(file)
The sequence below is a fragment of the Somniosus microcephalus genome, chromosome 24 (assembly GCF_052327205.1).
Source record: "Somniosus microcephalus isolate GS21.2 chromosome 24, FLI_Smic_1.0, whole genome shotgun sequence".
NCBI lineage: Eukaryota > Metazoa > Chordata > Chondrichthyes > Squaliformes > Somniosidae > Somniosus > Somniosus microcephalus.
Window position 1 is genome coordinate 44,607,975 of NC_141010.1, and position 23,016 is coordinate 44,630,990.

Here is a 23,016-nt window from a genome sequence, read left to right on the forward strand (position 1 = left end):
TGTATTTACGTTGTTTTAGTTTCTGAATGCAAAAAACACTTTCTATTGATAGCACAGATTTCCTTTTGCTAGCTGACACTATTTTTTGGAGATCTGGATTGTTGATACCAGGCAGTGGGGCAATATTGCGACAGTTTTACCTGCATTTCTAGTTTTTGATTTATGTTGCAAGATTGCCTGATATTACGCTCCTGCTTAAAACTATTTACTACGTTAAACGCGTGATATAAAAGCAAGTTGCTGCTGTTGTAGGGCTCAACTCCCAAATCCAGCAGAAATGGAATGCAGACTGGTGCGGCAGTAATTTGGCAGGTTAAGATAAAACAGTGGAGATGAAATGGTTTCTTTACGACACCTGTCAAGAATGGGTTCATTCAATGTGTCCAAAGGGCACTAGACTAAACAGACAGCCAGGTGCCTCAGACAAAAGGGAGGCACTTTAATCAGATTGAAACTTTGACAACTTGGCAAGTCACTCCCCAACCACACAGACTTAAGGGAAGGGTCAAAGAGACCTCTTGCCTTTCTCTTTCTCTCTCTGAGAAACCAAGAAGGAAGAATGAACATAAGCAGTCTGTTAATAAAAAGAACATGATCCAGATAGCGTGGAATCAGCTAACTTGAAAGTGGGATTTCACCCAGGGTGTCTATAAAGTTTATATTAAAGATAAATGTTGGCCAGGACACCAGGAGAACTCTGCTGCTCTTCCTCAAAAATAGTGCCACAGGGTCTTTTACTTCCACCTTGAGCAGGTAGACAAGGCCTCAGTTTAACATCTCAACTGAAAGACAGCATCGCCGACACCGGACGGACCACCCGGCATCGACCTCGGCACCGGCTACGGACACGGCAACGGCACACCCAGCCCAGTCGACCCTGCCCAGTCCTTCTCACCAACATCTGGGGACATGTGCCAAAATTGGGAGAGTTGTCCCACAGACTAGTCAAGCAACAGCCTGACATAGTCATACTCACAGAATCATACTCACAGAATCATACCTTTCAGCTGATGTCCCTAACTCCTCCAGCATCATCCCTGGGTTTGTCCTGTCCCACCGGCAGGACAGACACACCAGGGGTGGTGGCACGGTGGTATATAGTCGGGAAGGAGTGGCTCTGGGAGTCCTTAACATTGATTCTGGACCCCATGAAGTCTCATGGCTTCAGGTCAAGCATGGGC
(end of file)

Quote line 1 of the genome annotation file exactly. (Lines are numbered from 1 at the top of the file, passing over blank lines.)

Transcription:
The sequence below is a fragment of the Somniosus microcephalus genome, chromosome 24 (assembly GCF_052327205.1).